Non-psychic debugging: Looking for leaked objects by their vtable
A programmer on the GHI team reported that they were hitting an assertion failure using an internal library and asked for help debugging it.
ABC!CFactoryBase::AssertZeroRef+0x2e ABC!CFactoryBase::Unregister+0x1c ABC!CWidgetFactory::Unregister+0x2d DEF!CWidgetManager::Uninitialize+0x4a DEF!CWidget::`scalar deleting destructor'+0xd ABC!operator delete()+0x6 ABC!CFrame::Destroy+0xb ABC!CFrame::WndProc+0x362 USER32!InternalCallWinProc+0x23 USER32!UserCallWinProcCheckWow+0x121 USER32!DispatchClientMessage+0x12d USER32!__fnEMPTY+0x24 ntdll!KiUserCallbackDispatcher+0x3d USER32!NtUserDestroyWindow+0xa ABC!CFrame::WndProc+0x34 USER32!InternalCallWinProc+0x23 USER32!UserCallWinProcCheckWow+0x121 USER32!DispatchMessageWorker+0x411 USER32!DispatchMessageW+0x10 GHI!wWinMain+0xa0 GHI!__wmainCRTStartup+0x153 KERNEL32!BaseThreadInitThunk+0xe ntdll!__RtlUserThreadStart+0x23 ntdll!_RtlUserThreadStart+0x1b
I didn’t work on this internal library, but on the other hand I’m also not afraid to look inside and around.
The assertion failure said, “Assertion failed: All widgets from a factory must be destroyed before you can unregister the factory.”
The factory does not keep a list of all the widgets it created. It merely keeps a count and asserts that the count is zero when the factory is unregistered.”
A good start would be to find the widgets that are still outstanding, so we can try to figure out why they weren’t destroyed.
0:000> u ABC!CWidget::CWidget ... 1071158b mov dword ptr [esi],offset ABC!CWidget::`vftable' (106da08c)
This gives us the widget vtable, so a memory scan should find all the outstanding widgets.
0:000> !heap -search 106da08c _HEAP @ 950000 HEAP_ENTRY Size Prev Flags UserPtr UserSize - state 01eb12d8 000e 0000  01eb12e0 00064 - (busy) ABC!CWidget::`vftable'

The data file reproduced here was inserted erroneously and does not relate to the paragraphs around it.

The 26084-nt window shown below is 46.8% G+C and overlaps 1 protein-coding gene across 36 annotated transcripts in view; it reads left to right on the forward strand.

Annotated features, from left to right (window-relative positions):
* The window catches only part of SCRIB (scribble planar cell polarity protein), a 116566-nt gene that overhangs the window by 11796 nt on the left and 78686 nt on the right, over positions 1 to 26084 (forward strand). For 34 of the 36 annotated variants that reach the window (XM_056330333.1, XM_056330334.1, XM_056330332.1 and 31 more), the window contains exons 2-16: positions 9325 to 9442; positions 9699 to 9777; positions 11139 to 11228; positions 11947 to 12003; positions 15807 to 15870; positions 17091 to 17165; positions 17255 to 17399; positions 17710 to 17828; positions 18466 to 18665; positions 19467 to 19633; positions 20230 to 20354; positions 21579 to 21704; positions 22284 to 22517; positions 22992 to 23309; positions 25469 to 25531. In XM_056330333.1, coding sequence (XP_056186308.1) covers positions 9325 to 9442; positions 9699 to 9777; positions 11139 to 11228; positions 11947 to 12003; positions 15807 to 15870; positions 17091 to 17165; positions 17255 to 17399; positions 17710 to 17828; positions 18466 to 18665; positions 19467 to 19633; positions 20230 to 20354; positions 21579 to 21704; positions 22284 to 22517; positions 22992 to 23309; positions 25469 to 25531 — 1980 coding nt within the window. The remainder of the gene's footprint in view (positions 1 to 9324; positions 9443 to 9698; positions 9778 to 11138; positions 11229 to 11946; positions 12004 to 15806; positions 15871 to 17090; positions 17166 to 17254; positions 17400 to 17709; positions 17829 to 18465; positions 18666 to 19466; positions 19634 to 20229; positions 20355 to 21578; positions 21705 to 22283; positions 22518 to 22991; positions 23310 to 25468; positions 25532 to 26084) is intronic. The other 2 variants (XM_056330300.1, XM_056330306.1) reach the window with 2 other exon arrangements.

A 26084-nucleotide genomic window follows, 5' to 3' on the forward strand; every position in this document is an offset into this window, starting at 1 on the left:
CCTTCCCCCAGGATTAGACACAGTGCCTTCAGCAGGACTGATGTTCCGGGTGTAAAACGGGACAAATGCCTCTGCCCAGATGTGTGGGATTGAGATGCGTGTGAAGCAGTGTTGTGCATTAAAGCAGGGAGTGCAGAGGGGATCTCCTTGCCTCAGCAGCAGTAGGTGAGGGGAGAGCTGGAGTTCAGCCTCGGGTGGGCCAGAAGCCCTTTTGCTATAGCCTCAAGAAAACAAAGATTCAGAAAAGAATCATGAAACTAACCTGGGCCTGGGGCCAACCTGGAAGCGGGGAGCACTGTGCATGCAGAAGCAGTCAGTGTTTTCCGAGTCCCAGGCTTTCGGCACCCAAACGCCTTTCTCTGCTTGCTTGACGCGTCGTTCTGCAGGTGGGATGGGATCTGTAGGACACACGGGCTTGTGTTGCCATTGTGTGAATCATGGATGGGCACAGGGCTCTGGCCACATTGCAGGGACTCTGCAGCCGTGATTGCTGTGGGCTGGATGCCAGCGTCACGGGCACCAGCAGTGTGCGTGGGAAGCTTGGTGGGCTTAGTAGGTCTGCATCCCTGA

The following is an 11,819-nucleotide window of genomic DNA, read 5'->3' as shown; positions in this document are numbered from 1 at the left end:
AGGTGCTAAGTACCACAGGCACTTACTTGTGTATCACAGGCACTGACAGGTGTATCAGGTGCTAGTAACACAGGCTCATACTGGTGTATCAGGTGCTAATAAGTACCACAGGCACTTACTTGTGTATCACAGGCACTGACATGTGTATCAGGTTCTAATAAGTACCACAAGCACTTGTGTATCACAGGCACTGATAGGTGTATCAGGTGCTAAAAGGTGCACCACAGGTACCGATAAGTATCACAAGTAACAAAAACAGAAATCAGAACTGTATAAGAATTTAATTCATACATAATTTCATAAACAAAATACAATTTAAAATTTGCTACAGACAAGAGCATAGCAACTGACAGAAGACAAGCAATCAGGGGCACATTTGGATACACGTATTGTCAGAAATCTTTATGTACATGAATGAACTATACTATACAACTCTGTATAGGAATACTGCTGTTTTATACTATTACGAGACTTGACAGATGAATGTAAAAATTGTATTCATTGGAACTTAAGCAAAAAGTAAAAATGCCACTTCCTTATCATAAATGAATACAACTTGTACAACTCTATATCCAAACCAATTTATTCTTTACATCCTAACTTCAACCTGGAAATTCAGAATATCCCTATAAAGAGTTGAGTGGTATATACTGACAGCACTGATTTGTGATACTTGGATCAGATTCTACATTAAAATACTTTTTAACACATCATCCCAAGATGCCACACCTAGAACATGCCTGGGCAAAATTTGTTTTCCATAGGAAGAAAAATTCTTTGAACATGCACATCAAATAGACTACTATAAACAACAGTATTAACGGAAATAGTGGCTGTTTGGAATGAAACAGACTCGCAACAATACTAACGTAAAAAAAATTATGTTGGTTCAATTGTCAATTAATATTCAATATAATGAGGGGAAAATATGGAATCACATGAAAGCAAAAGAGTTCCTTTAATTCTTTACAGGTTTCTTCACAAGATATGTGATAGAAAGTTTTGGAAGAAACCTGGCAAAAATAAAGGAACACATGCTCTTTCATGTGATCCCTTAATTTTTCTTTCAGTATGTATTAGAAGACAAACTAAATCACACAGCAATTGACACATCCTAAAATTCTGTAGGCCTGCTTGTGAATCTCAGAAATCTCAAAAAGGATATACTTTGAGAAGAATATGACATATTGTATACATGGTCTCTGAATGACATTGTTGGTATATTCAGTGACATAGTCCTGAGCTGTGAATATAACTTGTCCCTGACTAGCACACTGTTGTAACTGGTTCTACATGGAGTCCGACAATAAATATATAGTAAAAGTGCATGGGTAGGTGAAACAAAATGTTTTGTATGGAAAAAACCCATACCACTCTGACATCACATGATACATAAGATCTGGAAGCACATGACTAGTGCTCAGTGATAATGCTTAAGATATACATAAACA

Okay, so a search of the heap shows that there is only one widget,
and it is at
Let’s see what that widget can tell us about who it is.
0:000> dt ABC!CWidget 01eb12e0 +0x000 __VFN_table : 0x106da08c +0x004 m_uBucketId : 2 +0x008 m_rgClassData : +0x050 m_rgSharedData : +0x05c m_fLocked : 1 +0x060 m_pszName : 0x01eba4c0 "GHI_widget"
Hey, how about that.
The widget conveniently has the name
which seems like a pretty good sign that the GHI component
leaked a widget.
Notice that I didn’t use any special knowledge of Widgets, Widget Factories, the ABC component, or the GHI component. All I did was take the error message that said, “You leaked a widget” and said, “Maybe I should go look for that widget. That may tell us something.” I disassembled the widget constructor to look for a unique tag common to all widgets, and then scanned memory looking for that vtable. From the found object, I dumped its member variables looking for some sort of clue as to its identity, and by an amazing stroke of luck, the widget had a name.
Back in my trainee days in tech support, if a customer asked a question that we couldn’t answer, we escalated the problem to the next higher level and were encouraged to tag along and learn from the subject matter expert. That way, when the problem came up again, we could solve it ourselves.
In other words, we were encouraged not to run away from information, but to run toward it.
(It helped that we weren’t graded on “number of cases closed per second.”)
One of the most important skills in a programmer is the willingness to look at code that you didn’t write. When I joined Microsoft, this instinct to run toward information led me to watch as somebody else debugged a problem and learn from them. I would then go back and read the code that they debugged to see how much of it I could understand. And if I ran into a problem of my own, I dove in and read the source code to the component that was giving me trouble, even if it was not a component I remotely had any responsibility for. Maybe I could figure out what it was doing, maybe I couldn’t, but at least I gave it a try. And when I went to another developer with my theory, I was told either that my understanding was correct, or that I had gotten it wrong and was told the correct answer. Either way, I learned a little bit more that day.
Exercise: If the widget had not had a name, what would be a reasonable next step in the investigation?